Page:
|July 1||Seven companies of the 41st Virginia Infantry Regiment were organized in Norfolk under the command of Colonel John R. Chambliss (West Point Class of 1853)
Company A – “Sussex Sharpshooters” – Sussex County, Captain Thomas J. Eppes
Three additional companies were added in July and August to bring the regiment up to strength:
Assigned to the Department of Norfolk.
|April 9||Company E was detached to become the United Artillery Battery under Captain Thomas Kevill.|
|May 3||Captain Joseph P. Minetree was promoted to major.|
|May||Assigned to Mahone’s Brigade of the Army of Northern Virginia.|
|June 25-July 1||
Seven Days Battles
The regiment mustered 564 men.
The regiment lost 14 men killed, 51 wounded, and 20 missing. Lieutenant Colonel Parham was badly wounded and Major Minetree was wounded.
|August 15||Major Minetree was promoted to lieutenant colonel.|
The regiment lost 8 men killed and 34 wounded.
The regiment was commanded by Lieutenant Colonel Joseph P. Minetree while Colonel William A. Parham commanded Mahone’s Brigade as senior colonel. The regiment lost 9 casualties.
|December 15||Encamped at Salem Church|
|January||Ordered to the fords of the Rappahannock and Rapidan Rivers.|
|April 28||Ordered to fall back as Hooker crossed the Rappahannock. Placed in line of battle at Zoan Church on the Plank Road.|
The regiment was commanded by Colonel William A. Parham.
|May 30||The regiment, along with the rest of Anderson’s Division, was transferred to the newly-formed Third Army Corps under Lieutenant General A. P. Hill|
The regiment brought 276 men to the field and loss about 5% casualties. Mahone’s Brigade had the lowest casualty rate of any Confederate brigade at Gettysburg. It had been positioned to join Longstreet’s attack on the afternoon of July 2 but Mahone refused requests for support by Wright and Posey, claiming he had other orders. It was intended to support Early’s evening attack on Cemetery Hill but the attack failed before Mahone could join. And although fresh and unblooded the brigade was overlooked for Pickett’s charge on July 3 while far more seriously damaged brigades were included.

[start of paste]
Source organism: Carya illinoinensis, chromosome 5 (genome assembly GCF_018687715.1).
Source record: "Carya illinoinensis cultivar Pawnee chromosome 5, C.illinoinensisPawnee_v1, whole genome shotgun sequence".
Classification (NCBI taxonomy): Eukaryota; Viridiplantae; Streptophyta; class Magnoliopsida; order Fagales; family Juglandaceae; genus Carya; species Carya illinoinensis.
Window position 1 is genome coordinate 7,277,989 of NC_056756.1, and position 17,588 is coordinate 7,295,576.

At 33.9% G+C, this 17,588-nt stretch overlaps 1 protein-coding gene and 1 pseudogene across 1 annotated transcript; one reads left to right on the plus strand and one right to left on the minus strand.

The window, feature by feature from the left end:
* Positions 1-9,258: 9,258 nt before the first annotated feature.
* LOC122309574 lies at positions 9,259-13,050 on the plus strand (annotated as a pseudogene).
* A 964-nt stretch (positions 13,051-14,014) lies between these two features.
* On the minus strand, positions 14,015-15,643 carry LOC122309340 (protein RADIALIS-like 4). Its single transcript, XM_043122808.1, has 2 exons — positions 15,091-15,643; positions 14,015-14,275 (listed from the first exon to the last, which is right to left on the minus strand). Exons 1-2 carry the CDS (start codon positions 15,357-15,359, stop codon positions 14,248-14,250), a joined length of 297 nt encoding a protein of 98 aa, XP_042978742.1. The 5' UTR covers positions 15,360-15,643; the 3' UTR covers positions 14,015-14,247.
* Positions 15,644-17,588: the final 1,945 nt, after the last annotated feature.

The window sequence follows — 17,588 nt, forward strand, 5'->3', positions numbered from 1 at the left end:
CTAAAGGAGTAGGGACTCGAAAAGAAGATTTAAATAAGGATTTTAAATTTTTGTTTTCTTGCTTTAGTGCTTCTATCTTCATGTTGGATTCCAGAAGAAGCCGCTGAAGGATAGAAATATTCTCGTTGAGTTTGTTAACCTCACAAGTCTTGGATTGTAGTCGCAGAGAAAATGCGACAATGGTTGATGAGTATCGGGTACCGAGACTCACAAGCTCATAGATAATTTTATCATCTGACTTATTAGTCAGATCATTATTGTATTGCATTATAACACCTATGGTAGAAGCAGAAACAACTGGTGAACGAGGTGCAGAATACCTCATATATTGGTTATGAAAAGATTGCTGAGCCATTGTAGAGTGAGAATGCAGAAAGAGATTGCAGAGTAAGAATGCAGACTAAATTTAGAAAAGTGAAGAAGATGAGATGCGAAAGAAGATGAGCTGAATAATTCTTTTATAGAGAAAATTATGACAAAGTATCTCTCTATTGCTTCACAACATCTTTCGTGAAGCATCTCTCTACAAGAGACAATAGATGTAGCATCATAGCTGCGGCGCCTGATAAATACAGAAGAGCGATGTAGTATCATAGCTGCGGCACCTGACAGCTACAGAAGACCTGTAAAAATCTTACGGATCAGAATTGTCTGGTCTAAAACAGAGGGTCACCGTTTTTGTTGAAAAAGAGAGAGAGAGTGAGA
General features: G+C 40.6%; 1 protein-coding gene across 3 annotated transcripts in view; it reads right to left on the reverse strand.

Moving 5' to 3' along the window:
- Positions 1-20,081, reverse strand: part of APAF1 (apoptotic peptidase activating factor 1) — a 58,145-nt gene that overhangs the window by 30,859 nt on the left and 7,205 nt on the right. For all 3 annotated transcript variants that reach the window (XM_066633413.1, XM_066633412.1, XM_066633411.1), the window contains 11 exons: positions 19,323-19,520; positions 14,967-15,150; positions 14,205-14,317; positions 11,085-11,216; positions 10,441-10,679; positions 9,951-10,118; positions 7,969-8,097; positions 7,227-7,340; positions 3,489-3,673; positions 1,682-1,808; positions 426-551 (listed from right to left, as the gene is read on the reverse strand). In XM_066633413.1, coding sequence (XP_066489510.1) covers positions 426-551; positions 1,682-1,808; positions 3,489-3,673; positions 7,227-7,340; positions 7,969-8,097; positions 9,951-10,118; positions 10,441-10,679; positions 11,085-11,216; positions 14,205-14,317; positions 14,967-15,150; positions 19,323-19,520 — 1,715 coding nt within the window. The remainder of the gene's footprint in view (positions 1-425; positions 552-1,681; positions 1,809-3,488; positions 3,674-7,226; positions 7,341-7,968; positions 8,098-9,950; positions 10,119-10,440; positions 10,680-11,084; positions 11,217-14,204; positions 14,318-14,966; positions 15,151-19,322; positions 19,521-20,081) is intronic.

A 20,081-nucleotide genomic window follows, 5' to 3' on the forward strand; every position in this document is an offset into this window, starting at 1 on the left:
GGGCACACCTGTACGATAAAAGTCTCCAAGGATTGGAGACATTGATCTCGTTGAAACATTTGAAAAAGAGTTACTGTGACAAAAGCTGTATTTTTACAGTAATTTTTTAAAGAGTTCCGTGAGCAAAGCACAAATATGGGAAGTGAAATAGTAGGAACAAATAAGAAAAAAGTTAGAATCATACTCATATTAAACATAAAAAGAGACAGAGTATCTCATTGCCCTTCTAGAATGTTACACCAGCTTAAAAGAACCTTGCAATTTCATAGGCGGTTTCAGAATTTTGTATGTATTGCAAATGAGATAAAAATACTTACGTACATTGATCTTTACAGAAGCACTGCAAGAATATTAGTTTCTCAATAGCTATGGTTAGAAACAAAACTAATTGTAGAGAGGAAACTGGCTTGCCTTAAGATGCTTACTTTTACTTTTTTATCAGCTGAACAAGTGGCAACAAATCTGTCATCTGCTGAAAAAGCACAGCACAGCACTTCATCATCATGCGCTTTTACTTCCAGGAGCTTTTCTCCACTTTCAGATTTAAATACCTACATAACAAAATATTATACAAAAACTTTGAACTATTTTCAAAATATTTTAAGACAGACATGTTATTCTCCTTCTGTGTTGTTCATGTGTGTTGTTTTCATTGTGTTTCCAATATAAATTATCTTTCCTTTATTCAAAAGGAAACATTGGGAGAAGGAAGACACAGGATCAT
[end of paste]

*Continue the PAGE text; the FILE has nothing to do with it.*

From the War Department marker for Mahone’s Brigade on the Gettysburg battlefield:
July 2. Arrived and took position here in the forenoon under orders to support the artillery. A strong skirmish line was sent out which was constantly engaged and did effective service.
July 3. Remained here in support of the artillery. Took no active part in the battle except by skirmishers.
July 4. In line here all day. At dark began the march to Hagerstown.
Lieutenant Colonel Minetree was wounded.
|June 18||The regiment reached Petersburg and spent two days near Battery 33 on the Dimmock Line.|
|June 22-23||Battle of Jerusalem Plank Road|
|June 24||In trenches near the Wilcox farm south of Petersburg|
There is a monument to Mahone’s Brigade at the Crater on the Petersburg National Battlefield.
|August 1||Assigned to Weisinger’s Brigade, Mahone’s Division, Third Corps, Army of the Potomac|
|August 18-21||Battle of Globe Tavern|
|October||Colonel Parham never really recovered from his wound at Malvern Hill, and was forced to leave service in the field to become Provost Marshall at Richmond. Lieutenant Colonel Minetree had returned from convalescing from his Wilderness wound and took command.|
Battle of Boyden Plank Road
|October||Colonel Parham briefly returned to command but died shortly afterwards of complcations from his wound at Malvern Hill.|
The regiment attacked near Dabney’s Stream Saw Mill.
The 16th Virginia Infantry regiment surrendered 10 officers and 99 enlisted men under the command of Lieutenant Colonel Joseph Minetree.